I love mushrooms with a hobbit-like intensity. One of the first things on my "when I win the lottery which will totally obviously happen even though I never play it" list is to eat a truffle. I could probably give up meat if I could always have a delicious portobello (portabella? whatever) cap instead. So when I saw this recipe for Super Creamy Mushroom Lasagna on Divine Cuisine I was instantly intrigued. I also love "white" versions of Italian dishes (yummmm white pizza) so that convinced me I had to give it a whirl.
The first time I made it was tasty, but I decided to make a few changes. There are a few ingredients which, when I see them in a recipe, I usually double the amount. These include but are not limited to: garlic, vanilla, cinnamon and its warm spice friends, cheese, and sauces and marinades because I always find I don't have enough. Some of these policies served me well when making the lasagna, and some did not. I went overboard on the creamy cheeses and the result was a bit bland and didn't hold together well, and Mr. Hippy Elf Chick was demanding "less cream more protein!" and I had to agree. So the following recipe is my omnivorous adaptation.
For the filling:
about 1/2 lb portobello mushrooms, sliced crosswise about ¼-inch thick
about 1 lb of mix of small mushrooms, I used budget-friendly white button mushrooms, sliced
about 1 lb uncooked sweet Italian chicken sausage
one medium white or yellow onion, finely chopped (you could use 2 or a large onion if you like it oniony)
extra virgin olive oil
at least 3 tbsp garlic paste or finely chopped fresh garlic
1/4 cup cream cheese
1/4 cup ricotta cheese
salt and pepper to taste
dry Italian herbs to taste
a few leaves fresh sage
For Béchamel sauce:
6 tbsp butter
4 tbsp all purpose flour
4 cups milk
salt to taste
a pinch of nutmeg
For the layers:
lasagna noodles - 12
shredded Fontina (don't tell my employers I'm a traitor, but Trader Joe's Fontina is the best Fontina in the world. Or, you know, at least the best in New Jersey. I don't know if what other stores are selling is not real Fontina or if what Trader Joe's is selling isn't real Fontina, but if it's wrong I don't want to be right.)
fresh shaved or shredded Parmesan
This is one of those recipes that's going to get all four burners going and all your pots and pans dirty in one go, but it's worth it! Read ahead before you start and you can decide which items to multitask depending on your stove arrangement and the number of helping hands you have in the kitchen.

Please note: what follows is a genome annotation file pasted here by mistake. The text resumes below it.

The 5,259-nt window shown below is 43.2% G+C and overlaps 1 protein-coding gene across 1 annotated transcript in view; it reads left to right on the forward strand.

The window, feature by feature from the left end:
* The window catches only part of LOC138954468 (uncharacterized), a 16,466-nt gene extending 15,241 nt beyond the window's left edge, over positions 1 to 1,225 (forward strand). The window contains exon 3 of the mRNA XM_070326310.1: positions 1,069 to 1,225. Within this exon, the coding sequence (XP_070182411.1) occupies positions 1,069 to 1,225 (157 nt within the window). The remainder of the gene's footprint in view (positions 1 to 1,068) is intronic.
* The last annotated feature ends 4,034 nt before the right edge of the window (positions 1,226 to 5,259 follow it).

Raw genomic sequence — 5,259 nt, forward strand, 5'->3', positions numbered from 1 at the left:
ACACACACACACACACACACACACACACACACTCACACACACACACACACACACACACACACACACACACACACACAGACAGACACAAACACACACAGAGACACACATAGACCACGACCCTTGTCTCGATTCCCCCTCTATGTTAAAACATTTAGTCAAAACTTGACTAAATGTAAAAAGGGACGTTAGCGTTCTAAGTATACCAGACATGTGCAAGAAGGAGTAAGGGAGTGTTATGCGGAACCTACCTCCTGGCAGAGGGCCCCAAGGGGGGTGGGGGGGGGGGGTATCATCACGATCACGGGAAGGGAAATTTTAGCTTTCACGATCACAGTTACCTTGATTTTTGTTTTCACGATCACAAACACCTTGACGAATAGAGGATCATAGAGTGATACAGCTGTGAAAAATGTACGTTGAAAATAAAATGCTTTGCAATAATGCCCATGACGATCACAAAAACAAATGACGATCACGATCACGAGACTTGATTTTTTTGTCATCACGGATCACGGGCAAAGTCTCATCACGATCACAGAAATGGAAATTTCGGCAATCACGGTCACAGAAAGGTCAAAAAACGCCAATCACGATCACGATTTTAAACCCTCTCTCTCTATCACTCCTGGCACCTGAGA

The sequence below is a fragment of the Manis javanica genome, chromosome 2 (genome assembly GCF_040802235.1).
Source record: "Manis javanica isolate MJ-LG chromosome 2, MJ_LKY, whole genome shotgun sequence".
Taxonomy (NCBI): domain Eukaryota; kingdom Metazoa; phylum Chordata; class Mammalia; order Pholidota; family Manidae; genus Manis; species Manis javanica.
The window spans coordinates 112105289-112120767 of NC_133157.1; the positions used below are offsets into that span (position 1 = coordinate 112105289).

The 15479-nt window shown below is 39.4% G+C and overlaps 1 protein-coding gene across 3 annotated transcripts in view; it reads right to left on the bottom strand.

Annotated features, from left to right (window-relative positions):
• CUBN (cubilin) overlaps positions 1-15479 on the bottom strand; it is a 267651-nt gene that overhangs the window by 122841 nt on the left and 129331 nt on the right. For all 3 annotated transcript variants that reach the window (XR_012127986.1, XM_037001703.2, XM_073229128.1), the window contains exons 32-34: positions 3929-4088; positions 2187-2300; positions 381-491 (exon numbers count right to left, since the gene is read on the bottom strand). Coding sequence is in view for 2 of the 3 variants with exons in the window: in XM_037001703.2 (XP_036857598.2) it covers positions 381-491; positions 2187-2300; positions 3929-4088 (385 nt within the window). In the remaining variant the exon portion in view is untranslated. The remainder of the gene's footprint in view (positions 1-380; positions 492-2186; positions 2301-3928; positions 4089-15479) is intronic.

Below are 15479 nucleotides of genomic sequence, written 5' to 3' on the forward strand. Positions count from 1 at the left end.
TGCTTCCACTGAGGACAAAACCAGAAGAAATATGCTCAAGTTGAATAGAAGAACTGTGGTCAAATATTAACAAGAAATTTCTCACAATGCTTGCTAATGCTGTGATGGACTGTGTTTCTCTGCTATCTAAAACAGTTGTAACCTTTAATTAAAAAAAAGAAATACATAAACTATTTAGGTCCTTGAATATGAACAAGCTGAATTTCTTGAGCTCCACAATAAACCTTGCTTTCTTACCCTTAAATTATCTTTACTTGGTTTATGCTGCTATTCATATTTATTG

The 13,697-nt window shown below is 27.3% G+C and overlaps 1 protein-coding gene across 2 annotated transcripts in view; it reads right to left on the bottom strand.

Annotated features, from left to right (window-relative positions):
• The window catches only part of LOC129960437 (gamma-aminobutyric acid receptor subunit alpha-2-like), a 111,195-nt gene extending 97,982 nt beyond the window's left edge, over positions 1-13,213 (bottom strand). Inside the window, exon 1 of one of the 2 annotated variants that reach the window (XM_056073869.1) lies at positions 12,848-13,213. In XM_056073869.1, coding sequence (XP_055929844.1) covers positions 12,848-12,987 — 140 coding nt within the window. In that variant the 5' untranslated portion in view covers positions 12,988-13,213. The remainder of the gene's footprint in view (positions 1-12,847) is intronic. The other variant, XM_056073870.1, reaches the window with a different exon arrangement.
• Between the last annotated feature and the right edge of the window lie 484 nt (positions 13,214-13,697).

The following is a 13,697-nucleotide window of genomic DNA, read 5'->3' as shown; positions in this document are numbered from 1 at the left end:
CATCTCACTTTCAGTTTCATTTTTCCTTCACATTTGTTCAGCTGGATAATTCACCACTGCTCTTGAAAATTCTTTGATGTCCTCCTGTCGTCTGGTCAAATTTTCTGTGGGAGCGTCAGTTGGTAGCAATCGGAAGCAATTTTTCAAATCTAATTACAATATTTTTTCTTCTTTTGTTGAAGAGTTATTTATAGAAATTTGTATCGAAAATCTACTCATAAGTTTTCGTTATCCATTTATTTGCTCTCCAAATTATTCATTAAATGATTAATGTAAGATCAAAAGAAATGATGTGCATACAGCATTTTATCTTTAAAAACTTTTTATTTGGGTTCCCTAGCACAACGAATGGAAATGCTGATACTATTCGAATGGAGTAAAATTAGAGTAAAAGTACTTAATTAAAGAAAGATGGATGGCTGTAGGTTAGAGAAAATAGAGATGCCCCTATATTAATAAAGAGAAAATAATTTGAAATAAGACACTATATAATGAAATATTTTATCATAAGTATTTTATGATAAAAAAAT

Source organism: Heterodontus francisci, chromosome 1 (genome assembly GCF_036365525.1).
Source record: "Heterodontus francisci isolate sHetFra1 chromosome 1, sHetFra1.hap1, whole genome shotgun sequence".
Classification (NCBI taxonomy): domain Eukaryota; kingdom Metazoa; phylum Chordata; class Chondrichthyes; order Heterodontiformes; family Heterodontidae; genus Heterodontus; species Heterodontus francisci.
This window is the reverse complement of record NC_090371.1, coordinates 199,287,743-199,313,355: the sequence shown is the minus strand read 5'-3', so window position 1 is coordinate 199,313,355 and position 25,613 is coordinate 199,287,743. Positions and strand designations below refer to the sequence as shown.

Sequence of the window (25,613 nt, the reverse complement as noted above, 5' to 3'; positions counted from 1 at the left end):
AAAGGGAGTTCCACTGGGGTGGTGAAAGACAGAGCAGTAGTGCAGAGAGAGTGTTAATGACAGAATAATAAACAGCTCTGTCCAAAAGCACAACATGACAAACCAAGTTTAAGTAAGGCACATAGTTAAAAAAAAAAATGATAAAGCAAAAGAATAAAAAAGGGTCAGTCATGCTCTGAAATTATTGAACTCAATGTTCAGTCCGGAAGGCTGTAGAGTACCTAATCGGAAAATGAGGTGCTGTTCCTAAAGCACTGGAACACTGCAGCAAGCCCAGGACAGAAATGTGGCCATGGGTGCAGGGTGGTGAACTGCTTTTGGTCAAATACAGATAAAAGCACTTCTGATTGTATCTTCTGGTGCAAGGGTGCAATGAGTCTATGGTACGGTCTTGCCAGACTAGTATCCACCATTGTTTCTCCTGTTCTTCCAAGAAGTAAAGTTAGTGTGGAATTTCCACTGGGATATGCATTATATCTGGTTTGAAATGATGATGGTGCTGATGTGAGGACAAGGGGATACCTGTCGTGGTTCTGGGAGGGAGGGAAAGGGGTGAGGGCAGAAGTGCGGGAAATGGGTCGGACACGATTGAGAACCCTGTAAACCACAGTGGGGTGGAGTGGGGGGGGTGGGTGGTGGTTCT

Start off by preheating your oven to 425 F. Drizzle a little oil in a deep frying pan and, when it's nice and hot, add your sausage and brown on all sides. Once it's browned, remove it to a cutting board, and slice into discs. Return the sliced sausage to the pan and toss it around for a couple minutes, until fully cooked through and every piece has some nice pan-browned flavor. Remove from pan and set aside.
Next, add a little more oil to the pan if needed, and add your garlic, cooking over medium heat for about two minutes and stirring periodically. Next add the chopped onions and mushrooms, and cook until onions are clear and mushrooms reduced. Drain the liquid from the pan, season to taste with salt, pepper and Italian herbs, then stir in the whole fresh sage leaves.
Now, over medium-low heat, stir in the cream cheese and ricotta until melted. Don't be tempted to add more cheese than it calls for here! Your filling will end up too runny. Don't worry, there will be lots more cheese later. Once the cheese is melted, turn off the heat and cover your pan so the filling doesn't dry out while you're working on the other components.
Now you should simultaneously get two pans going for béchamel- one with your melted butter and flour, and one with the milk. Whisk the butter and flour mixture as it cooks over medium heat, until it reaches kind of a light blonde brown-ness. By then your milk should be hot enough that it's almost but not quite at a boil. Add the milk to the butter and flour mixture, a little at a time, whisking constantly as you go to incorporate it. Bring the mixture to a boil, then cook for 10 minutes, stirring continuously to prevent the bottom from burning and the top from forming a skin. Then turn off the heat and season with salt to taste and a pinch of nutmeg. Don't overdo it on the nutmeg! I'll usually tell you to go nuts (ha), but you really want it to be a subtle flavor since the sauce is so mild to start. Et voilà, béchamel!
|Yours shouldn't look quite this dark - bad yellow lighting.|
Now (or, hopefully, earlier while you were doing something else,) cook your lasagna noodles according to the instructions on the box, salting your water well and adding a bit of oil to keep the noodles from sticking. Once they're drained and given a minute to dry, you can start assembling your lasagna! In a 7 x 11 x 2 glass or ceramic baking dish, scoop out a ladle-full of bechamel and spread around the bottom of the dish to prevent sticking. Next lay on a layer of noodles, then a layer of the mushroom and sausage filling (pull your whole sage leaves out as you go, they've done their job and you don't want to bite into a huge leaf in your lasagna,) and grate away to your heart's content with all your cheeses. Repeat with another layer each of noodles, sauce, filling and cheese. Finish off with a final layer of noodles, sauce and cheese, and sprinkle some Italian seasoning and a drizzle of olive oil on top.
Pop into your preheated oven and bake for about 25 minutes, or until nice and browned on top.
Let it sit for 10-15 minutes before cutting and serving. And then enjoy!